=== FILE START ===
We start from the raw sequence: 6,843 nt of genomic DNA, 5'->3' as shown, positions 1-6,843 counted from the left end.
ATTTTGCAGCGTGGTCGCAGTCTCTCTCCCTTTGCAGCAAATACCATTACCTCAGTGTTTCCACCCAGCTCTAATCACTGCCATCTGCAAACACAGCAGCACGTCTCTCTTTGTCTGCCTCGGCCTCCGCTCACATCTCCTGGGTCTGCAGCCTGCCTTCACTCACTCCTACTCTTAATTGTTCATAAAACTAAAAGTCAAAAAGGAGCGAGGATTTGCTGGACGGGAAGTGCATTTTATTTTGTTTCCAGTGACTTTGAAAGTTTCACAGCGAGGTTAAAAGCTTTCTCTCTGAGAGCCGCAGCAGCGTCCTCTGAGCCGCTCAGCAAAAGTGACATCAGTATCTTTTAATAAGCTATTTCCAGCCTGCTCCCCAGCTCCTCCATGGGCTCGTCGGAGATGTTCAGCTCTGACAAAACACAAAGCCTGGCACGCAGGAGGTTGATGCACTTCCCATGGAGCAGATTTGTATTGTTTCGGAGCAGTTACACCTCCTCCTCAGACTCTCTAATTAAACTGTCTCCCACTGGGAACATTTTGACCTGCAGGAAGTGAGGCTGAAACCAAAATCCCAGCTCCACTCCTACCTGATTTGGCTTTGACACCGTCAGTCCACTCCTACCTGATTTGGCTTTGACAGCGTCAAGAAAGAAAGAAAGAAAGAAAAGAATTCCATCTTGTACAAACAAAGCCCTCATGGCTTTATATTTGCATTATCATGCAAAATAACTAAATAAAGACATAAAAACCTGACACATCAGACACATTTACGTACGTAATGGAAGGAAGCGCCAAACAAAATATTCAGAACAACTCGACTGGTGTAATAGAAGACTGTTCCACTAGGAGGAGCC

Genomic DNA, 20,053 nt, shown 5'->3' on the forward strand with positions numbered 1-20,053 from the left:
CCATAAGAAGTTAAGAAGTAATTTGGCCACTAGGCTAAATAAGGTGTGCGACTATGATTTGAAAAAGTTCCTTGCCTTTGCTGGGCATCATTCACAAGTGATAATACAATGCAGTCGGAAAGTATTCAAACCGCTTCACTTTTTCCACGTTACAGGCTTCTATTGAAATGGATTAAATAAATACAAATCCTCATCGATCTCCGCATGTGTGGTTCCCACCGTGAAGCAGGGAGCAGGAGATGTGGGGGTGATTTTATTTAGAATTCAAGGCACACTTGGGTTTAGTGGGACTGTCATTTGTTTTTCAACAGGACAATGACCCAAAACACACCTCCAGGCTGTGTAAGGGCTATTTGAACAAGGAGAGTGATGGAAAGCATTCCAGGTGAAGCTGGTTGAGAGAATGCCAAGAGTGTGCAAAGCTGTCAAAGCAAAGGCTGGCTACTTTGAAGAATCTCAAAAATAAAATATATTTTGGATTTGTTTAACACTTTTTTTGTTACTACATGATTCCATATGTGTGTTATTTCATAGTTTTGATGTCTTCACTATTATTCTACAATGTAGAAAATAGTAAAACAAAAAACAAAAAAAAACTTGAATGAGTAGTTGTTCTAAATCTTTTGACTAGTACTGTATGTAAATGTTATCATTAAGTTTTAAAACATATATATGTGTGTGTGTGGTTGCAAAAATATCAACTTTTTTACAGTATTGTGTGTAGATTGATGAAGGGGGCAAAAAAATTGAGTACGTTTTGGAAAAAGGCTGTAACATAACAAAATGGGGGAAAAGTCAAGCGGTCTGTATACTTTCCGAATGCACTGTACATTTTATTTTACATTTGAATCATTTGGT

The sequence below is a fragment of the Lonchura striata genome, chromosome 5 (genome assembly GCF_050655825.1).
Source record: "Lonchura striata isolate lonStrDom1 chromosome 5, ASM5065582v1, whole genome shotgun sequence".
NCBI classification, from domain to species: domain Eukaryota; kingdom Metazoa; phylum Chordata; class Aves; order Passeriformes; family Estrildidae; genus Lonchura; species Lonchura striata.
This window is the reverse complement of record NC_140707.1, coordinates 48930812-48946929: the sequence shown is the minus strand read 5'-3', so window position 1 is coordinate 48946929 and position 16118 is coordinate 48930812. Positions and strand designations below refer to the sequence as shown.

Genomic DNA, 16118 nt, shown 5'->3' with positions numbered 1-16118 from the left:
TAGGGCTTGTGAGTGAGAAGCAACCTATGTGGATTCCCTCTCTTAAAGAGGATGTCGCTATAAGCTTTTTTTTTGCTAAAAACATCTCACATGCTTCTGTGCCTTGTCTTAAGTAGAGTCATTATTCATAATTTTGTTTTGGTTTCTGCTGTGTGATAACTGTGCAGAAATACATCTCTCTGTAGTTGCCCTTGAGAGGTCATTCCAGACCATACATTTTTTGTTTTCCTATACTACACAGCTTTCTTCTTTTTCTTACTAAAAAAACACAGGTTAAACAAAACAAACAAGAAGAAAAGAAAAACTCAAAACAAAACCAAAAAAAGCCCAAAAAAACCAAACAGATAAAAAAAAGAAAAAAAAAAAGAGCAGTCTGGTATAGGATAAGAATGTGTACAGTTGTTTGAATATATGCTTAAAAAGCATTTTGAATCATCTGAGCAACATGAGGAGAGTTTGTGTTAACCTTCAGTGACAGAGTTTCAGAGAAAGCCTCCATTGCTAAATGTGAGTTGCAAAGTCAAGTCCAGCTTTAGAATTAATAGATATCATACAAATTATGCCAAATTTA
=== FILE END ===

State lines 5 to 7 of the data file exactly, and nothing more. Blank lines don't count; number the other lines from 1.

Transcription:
The sequence below is a fragment of the Lonchura striata genome, chromosome 5 (genome assembly GCF_050655825.1).
Source record: "Lonchura striata isolate lonStrDom1 chromosome 5, ASM5065582v1, whole genome shotgun sequence".
NCBI classification, from domain to species: domain Eukaryota; kingdom Metazoa; phylum Chordata; class Aves; order Passeriformes; family Estrildidae; genus Lonchura; species Lonchura striata.